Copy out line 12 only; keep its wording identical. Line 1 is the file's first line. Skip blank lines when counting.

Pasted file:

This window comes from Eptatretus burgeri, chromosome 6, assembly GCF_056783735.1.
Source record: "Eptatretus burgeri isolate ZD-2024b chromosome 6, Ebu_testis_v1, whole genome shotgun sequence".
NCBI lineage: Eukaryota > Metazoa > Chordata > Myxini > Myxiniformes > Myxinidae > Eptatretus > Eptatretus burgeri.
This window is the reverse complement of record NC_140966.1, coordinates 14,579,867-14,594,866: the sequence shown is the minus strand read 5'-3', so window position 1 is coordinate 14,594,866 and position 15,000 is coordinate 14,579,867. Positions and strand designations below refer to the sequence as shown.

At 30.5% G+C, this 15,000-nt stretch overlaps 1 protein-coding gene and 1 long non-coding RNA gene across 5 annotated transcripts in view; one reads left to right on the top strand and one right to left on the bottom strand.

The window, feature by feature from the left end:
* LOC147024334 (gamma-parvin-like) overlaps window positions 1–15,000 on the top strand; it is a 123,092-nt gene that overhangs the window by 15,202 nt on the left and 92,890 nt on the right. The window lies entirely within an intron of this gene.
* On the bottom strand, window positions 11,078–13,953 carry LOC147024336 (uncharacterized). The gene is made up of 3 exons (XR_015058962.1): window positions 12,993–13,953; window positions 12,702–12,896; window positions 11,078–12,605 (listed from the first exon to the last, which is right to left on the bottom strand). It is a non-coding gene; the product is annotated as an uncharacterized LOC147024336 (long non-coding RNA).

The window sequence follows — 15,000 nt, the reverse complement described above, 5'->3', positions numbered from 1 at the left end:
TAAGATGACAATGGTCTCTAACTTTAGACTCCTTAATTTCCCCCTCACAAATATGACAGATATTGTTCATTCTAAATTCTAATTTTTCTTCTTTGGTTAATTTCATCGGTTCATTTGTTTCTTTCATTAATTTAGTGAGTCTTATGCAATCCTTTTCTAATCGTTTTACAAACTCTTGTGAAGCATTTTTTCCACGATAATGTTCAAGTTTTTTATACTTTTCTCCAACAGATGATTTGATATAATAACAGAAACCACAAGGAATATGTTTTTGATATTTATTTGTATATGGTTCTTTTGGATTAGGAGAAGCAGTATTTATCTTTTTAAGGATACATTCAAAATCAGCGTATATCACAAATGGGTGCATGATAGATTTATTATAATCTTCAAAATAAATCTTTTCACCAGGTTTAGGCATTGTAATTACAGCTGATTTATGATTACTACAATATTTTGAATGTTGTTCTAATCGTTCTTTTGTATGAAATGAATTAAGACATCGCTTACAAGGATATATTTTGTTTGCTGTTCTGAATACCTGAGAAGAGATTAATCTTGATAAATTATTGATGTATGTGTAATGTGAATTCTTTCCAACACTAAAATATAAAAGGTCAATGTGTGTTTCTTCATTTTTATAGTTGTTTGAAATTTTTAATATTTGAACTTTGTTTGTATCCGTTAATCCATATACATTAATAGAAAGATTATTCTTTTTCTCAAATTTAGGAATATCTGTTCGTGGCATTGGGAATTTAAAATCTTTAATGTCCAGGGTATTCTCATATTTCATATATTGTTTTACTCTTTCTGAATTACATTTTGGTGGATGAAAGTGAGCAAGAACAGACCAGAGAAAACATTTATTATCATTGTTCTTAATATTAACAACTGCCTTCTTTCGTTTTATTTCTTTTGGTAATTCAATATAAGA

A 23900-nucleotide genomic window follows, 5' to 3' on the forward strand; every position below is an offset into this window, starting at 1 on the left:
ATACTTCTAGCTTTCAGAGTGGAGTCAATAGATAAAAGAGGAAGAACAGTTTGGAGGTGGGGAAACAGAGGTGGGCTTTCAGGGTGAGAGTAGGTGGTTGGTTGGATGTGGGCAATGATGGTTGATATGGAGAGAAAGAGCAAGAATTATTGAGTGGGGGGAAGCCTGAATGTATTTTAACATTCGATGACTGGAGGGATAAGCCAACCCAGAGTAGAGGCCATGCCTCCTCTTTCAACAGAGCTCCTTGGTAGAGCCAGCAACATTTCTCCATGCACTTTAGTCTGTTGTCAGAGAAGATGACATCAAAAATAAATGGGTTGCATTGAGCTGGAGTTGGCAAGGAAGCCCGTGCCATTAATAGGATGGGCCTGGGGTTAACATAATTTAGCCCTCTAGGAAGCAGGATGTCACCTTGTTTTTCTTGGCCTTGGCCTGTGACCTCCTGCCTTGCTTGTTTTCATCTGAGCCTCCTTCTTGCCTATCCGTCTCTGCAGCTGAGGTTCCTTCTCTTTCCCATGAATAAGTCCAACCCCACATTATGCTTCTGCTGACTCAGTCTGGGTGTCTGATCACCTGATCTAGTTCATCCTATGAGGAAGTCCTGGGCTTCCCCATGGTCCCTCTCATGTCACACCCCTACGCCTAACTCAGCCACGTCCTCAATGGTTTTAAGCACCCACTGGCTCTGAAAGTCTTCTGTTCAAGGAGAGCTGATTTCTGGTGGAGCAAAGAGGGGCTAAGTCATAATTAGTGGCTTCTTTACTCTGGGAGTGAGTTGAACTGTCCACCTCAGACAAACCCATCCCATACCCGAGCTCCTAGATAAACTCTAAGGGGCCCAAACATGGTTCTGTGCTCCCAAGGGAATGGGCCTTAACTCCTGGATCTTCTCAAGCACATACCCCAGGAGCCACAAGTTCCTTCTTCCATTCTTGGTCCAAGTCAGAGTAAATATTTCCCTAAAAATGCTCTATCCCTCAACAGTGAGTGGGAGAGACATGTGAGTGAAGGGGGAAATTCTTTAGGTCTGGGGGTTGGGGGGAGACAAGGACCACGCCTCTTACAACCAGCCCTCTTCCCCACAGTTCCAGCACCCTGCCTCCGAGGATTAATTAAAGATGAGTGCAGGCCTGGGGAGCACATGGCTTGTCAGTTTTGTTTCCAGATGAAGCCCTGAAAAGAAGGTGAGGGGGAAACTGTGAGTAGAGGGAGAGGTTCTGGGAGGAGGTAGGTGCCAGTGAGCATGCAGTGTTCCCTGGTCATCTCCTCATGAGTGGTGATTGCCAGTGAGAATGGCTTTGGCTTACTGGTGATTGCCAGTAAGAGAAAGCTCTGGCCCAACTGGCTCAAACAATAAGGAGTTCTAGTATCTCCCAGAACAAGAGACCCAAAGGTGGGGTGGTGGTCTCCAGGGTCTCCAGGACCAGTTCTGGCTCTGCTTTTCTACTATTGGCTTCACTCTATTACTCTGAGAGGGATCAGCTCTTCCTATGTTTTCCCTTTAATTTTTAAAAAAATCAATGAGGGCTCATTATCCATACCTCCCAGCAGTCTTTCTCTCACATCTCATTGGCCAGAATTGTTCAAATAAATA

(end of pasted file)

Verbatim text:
ATACTTCTAGCTTTCAGAGTGGAGTCAATAGATAAAAGAGGAAGAACAGTTTGGAGGTGGGGAAACAGAGGTGGGCTTTCAGGGTGAGAGTAGGTGGTTGGTTGGATGTGGGCAATGATGGTTGATATGGAGAGAAAGAGCAAGAATTATTGAGTGGGGGGAAGCCTGAATGTATTTTAACATTCGATGACTGGAGGGATAAGCCAACCCAGAGTAGAGGCCATGCCTCCTCTTTCAACAGAGCTCCTTGGTAGAGCCAGCAACATTTCTCCATGCACTTTAGTCTGTTGTCAGAGAAGATGACATCAAAAATAAATGGGTTGCATTGAGCTGGAGTTGGCAAGGAAGCCCGTGCCATTAATAGGATGGGCCTGGGGTTAACATAATTTAGCCCTCTAGGAAGCAGGATGTCACCTTGTTTTTCTTGGCCTTGGCCTGTGACCTCCTGCCTTGCTTGTTTTCATCTGAGCCTCCTTCTTGCCTATCCGTCTCTGCAGCTGAGGTTCCTTCTCTTTCCCATGAATAAGTCCAACCCCACATTATGCTTCTGCTGACTCAGTCTGGGTGTCTGATCACCTGATCTAGTTCATCCTATGAGGAAGTCCTGGGCTTCCCCATGGTCCCTCTCATGTCACACCCCTACGCCTAACTCAGCCACGTCCTCAATGGTTTTAAGCACCCACTGGCTCTGAAAGTCTTCTGTTCAAGGAGAGCTGATTTCTGGTGGAGCAAAGAGGGGCTAAGTCATAATTAGTGGCTTCTTTACTCTGGGAGTGAGTTGAACTGTCCACCTCAGACAAACCCATCCCATACCCGAGCTCCTAGATAAACTCTAAGGGGCCCAAACATGGTTCTGTGCTCCCAAGGGAATGGGCCTTAACTCCTGGATCTTCTCAAGCACATACCCCAGGAGCCACAAGTTCCTTCTTCCATTCTTGGTCCAAGTCAGAGTAAATATTTCCCTAAAAATGCTCTATCCCTCAACAGTGAGTGGGAGAGACATGTGAGTGAAGGGGGAAATTCTTTAGGTCTGGGGGTTGGGGGGAGACAAGGACCACGCCTCTTACAACCAGCCCTCTTCCCCACAGTTCCAGCACCCTGCCTCCGAGGATTAATTAAAGATGAGTGCAGGCCTGGGGAGCACATGGCTTGTCAGTTTTGTTTCCAGATGAAGCCCTGAAAAGAAGGTGAGGGGGAAACTGTGAGTAGAGGGAGAGGTTCTGGGAGGAGGTAGGTGCCAGTGAGCATGCAGTGTTCCCTGGTCATCTCCTCATGAGTGGTGATTGCCAGTGAGAATGGCTTTGGCTTACTGGTGATTGCCAGTAAGAGAAAGCTCTGGCCCAACTGGCTCAAACAATAAGGAGTTCTAGTATCTCCCAGAACAAGAGACCCAAAGGTGGGGTGGTGGTCTCCAGGGTCTCCAGGACCAGTTCTGGCTCTGCTTTTCTACTATTGGCTTCACTCTATTACTCTGAGAGGGATCAGCTCTTCCTATGTTTTCCCTTTAATTTTTAAAAAAATCAATGAGGGCTCATTATCCATACCTCCCAGCAGTCTTTCTCTCACATCTCATTGGCCAGAATTGTTCAAATAAATA